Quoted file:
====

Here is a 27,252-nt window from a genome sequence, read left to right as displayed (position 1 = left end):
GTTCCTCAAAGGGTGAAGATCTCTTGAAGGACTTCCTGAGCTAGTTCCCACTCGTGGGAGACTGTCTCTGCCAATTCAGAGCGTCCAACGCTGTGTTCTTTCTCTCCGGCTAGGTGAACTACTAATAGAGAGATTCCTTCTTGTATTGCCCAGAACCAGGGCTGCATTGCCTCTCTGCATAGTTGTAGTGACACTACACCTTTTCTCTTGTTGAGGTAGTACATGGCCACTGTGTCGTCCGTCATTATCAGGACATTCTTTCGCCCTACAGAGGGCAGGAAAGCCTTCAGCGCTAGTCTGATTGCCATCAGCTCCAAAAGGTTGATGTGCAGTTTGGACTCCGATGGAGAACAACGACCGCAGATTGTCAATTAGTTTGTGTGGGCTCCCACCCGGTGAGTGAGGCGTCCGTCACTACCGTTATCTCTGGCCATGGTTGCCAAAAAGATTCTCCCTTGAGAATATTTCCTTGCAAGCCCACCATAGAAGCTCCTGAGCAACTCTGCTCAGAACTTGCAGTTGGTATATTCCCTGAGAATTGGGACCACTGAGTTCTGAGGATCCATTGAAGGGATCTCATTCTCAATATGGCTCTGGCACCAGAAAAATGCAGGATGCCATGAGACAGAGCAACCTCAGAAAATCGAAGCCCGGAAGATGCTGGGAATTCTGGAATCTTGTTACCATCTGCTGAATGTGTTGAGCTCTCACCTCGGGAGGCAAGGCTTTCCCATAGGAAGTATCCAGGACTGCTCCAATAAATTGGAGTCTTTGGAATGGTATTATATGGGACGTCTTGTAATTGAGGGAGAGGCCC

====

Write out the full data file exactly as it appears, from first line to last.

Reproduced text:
Here is a 27,252-nt window from a genome sequence, read left to right as displayed (position 1 = left end):
GTTCCTCAAAGGGTGAAGATCTCTTGAAGGACTTCCTGAGCTAGTTCCCACTCGTGGGAGACTGTCTCTGCCAATTCAGAGCGTCCAACGCTGTGTTCTTTCTCTCCGGCTAGGTGAACTACTAATAGAGAGATTCCTTCTTGTATTGCCCAGAACCAGGGCTGCATTGCCTCTCTGCATAGTTGTAGTGACACTACACCTTTTCTCTTGTTGAGGTAGTACATGGCCACTGTGTCGTCCGTCATTATCAGGACATTCTTTCGCCCTACAGAGGGCAGGAAAGCCTTCAGCGCTAGTCTGATTGCCATCAGCTCCAAAAGGTTGATGTGCAGTTTGGACTCCGATGGAGAACAACGACCGCAGATTGTCAATTAGTTTGTGTGGGCTCCCACCCGGTGAGTGAGGCGTCCGTCACTACCGTTATCTCTGGCCATGGTTGCCAAAAAGATTCTCCCTTGAGAATATTTCCTTGCAAGCCCACCATAGAAGCTCCTGAGCAACTCTGCTCAGAACTTGCAGTTGGTATATTCCCTGAGAATTGGGACCACTGAGTTCTGAGGATCCATTGAAGGGATCTCATTCTCAATATGGCTCTGGCACCAGAAAAATGCAGGATGCCATGAGACAGAGCAACCTCAGAAAATCGAAGCCCGGAAGATGCTGGGAATTCTGGAATCTTGTTACCATCTGCTGAATGTGTTGAGCTCTCACCTCGGGAGGCAAGGCTTTCCCATAGGAAGTATCCAGGACTGCTCCAATAAATTGGAGTCTTTGGAATGGTATTATATGGGACGTCTTGTAATTGAGGGAGAGGCCC